For the most part, Encinitas Ranch is a fairly straightforward golf course. What you see is what you get. The one exception is the par-4 No. 7.
No. 7 is the only truly blind tee shot on the course, and it’s one of those quirky layup holes that’s tough to club right and can be quite penal if you club it wrong.
The tricky tee shot colors how a lot of people view this hole, which is unfortunate since it closes with (besides the ocean) probably the most impressive view on the course – a green ringed by gorgeous trees set against a stunning panoramic view of the valley.
Let’s say this: If it was a par-3, I think people would think more highly of this hole.
Anyway, about that tee shot …
The only thing you see from the tee is a fairway that comes to a plateau. In the middle of the fairway is a tall, red aiming pole.
What you don’t see is a dramatic downslope past the pole that narrows significantly on the left, so much so that if you carry the hill on the left, you’re destined to go OB into a canyon, likely with the help of the cart path.
So we want to be right, right? Yes. And long. Because if you’re short, you’ve got another blind shot for an approach.
So, depending on the wind, you’re looking at about 220-240 yards – the hole plays 365 yards from the blues – to get yourself an approach with a look at the pin. That’s hybrid/long iron for most people. (Note: You’re seriously pushing your luck if you go 3-wood, much less driver, here.)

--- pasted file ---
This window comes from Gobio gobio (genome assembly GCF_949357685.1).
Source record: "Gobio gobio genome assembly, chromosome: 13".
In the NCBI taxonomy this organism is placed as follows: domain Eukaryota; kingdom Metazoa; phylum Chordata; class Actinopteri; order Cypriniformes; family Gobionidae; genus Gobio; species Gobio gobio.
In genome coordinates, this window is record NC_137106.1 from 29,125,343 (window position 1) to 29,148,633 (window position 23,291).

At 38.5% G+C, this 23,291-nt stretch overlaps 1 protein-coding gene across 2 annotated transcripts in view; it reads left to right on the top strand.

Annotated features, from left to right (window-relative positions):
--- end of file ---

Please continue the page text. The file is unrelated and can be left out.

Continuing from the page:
Anyway, I think the mistake people make here is thinking everything rides on the tee shot. The other day, for instance, I hit a solid hybrid that the wind trapped and sent back down the hill, leaving me 170 yards or so out. I walked up the hill, chose my aim line and then walked back and dropped a 6-iron approach onto the front of the green and made a two-putt par.
I recall another blind approach I hit here that nearly found the hole.
Remember those trees behind the green? They’re your friends. Pick one as your aim line, trust it and hit your shot. But knock off a club for the elevation unless you’re into the wind. I’ve seen people fly approaches into the back traps and that’s not an out you want.
So I guess the moral is, don’t sweat the tee shot, embrace the challenge if your second shot is blind and don’t forget to appreciate the view regardless of what ultimately goes on your scorecard.